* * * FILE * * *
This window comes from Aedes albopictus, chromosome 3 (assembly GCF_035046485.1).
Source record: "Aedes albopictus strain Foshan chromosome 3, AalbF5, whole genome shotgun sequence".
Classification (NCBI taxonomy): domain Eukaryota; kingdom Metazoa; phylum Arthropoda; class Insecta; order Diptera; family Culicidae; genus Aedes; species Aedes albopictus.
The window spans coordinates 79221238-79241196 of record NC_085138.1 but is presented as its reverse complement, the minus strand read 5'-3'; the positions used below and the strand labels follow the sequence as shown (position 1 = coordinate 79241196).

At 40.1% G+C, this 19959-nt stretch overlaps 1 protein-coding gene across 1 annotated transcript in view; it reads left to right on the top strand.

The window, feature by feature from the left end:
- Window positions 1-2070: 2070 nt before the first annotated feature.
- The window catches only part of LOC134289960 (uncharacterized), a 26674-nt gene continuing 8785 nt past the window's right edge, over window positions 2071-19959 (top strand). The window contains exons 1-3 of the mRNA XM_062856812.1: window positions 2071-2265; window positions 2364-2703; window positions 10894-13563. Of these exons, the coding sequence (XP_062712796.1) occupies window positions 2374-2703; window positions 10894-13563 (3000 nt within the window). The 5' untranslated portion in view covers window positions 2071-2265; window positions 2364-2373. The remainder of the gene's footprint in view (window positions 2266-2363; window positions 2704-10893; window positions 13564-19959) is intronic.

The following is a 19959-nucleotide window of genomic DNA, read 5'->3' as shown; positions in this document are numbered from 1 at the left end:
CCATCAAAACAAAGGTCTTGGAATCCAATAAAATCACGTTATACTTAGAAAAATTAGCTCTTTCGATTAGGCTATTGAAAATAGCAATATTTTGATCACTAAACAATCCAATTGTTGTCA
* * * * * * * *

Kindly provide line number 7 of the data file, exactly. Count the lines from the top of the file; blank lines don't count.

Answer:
- Window positions 1-2070: 2070 nt before the first annotated feature.